Hippo Lite, the second offering from DRINKS—the collaboration of Cate Le Bon and Tim Presley (a.k.a. White Fence)—takes its name from the site of its creation, the commune of Saint-Hippolyte-du-Fort in southern France. Picking apart that name to create an inside joke of a title is just one way in which the duo exerts its creative will upon the time and place in which they have situated themselves, taking ownership of it for their own insular ends. This encapsulates the recursive ethos of Hippo Lite and, to date, the DRINKS project as a whole. The duo perform only for one another and for themselves. To listen is to eavesdrop on intimate, casual conversation.
A record in the truest sense, Hippo Lite captures a moment in time; in this case, a cloistered month of creation, unhindered by expectation and informed by the environment. Employing ambient sounds of France’s nightlife, like frogs and insects, DRINKS put paid to the cliché of setting as its own character: “Any sounds we could think of or wanted,” Presley writes of Hippo Lite’s guiding principles in the accompanying press materials. The whimsy and freedom of players loosed upon river-swimming, day-drinking, and afternoon naps is felt throughout, but the obligations of the outside world loom, even as they indulge in the experience. “What’s on your mind? / Saturation, saturation, saturation, saturation,” Le Bon hoots on “Ducks.”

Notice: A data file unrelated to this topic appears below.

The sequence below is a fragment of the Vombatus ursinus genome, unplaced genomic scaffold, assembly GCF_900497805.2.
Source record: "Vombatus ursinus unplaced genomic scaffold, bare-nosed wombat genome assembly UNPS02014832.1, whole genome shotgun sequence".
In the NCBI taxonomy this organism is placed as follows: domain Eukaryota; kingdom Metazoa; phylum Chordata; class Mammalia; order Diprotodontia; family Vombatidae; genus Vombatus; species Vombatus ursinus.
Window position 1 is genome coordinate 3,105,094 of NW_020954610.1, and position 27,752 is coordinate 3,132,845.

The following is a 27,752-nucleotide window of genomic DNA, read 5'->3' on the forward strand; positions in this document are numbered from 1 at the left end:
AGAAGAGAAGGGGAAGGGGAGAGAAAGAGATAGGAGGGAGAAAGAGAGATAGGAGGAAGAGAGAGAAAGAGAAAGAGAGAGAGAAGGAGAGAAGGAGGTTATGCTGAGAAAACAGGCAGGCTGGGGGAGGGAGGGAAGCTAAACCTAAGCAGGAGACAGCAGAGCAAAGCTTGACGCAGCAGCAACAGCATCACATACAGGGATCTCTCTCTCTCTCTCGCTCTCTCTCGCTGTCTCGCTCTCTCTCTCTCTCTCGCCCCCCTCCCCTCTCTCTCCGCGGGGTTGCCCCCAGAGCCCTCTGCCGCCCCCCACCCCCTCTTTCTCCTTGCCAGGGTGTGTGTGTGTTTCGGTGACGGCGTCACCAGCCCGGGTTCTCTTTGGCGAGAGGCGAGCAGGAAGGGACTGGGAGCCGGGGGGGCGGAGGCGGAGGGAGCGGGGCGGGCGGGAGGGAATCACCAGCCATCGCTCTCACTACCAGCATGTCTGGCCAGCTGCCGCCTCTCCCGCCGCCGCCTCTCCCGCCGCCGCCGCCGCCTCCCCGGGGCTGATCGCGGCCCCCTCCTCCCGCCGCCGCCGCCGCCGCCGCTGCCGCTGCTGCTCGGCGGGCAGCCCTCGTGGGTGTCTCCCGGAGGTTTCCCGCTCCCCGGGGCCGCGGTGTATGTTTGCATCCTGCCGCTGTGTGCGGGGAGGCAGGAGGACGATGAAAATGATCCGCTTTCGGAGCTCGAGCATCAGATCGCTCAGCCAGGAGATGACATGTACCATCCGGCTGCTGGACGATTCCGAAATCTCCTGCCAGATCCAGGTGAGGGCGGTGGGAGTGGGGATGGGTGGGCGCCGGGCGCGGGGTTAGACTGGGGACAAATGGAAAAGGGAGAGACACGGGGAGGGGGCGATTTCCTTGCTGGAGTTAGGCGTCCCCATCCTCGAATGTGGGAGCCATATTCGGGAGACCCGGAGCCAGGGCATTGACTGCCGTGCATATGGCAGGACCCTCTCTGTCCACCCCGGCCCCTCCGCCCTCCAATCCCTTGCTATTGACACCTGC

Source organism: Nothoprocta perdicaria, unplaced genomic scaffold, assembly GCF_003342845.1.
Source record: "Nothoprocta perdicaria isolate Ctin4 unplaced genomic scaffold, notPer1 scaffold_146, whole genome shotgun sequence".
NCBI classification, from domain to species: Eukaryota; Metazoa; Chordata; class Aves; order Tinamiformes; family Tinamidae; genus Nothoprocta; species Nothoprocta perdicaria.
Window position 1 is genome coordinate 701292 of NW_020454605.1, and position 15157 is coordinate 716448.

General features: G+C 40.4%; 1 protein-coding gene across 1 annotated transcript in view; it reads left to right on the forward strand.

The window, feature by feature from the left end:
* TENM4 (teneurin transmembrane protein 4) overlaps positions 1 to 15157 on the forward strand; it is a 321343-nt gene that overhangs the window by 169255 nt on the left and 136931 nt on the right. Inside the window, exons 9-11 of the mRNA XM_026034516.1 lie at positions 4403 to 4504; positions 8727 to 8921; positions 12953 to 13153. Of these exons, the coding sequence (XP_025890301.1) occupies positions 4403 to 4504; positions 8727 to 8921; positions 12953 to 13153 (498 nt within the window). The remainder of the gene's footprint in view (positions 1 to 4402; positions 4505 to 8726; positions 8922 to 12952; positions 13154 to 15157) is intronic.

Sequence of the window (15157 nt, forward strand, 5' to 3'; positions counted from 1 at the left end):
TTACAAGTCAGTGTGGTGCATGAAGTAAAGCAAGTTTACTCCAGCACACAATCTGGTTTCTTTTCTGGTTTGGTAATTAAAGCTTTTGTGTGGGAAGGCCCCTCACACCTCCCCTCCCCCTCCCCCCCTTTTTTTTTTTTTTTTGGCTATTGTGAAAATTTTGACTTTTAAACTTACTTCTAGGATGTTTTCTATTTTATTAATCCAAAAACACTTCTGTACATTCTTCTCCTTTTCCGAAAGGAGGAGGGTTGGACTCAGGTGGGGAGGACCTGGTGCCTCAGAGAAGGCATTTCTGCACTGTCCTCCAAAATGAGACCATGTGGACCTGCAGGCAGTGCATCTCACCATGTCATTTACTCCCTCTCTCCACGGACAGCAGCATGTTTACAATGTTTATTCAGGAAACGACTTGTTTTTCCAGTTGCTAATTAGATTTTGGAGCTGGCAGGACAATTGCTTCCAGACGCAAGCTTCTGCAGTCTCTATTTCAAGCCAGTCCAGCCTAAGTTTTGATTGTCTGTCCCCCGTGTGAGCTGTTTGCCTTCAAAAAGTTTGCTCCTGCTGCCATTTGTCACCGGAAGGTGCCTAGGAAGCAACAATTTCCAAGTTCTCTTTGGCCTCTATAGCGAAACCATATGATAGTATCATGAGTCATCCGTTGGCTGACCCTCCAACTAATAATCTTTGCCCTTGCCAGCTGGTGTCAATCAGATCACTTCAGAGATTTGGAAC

The freewheeling experimentation of DRINKS’ first offering, 2015’s Hermits on Holiday, remains intact here, sans the fuzzy subterfuge. Recorded by its only outside observer, Welsh musician Stephen Black, Hippo Lite is wholly unstructured and, as such, equally unpredictable. Le Bon and Presley make much with little. Each of the dozen songs turns on a simple concept: a riff, bass line, or turn of phrase warped and subverted by the way it is played, repeated, or spoken. It is in these unconventional choices that Hippo Lite finds resonance, and in this way, a forty-second instrumental like “IF IT” and its creaky two-minute reprise lingers and haunts.
Free of outside influence, Le Bon and Presley’s work feels reflexive, channeling a stream of shared consciousness governed by instinct. They mostly succeed in this by allowing the music to unfold of its own amorphous accord with disjointed lyrics that further obfuscate. “Leave the lights on / Secretive, mysterious,” they sing in unison on “Leave the Lights On,” offering a phrase that could bear the weight of the whole endeavor or serve no purpose beyond the aesthetic. Le Bon’s distinctive voice is put to its best use as an instrument, even while the spare lyrics provide fodder for analysis. On “Corner Shops,” a summation of the record’s best qualities, Le Bon’s vocals meld with bright, off-kilter piano until the two are indistinguishable, much like the interplay between Le Bon and Presley.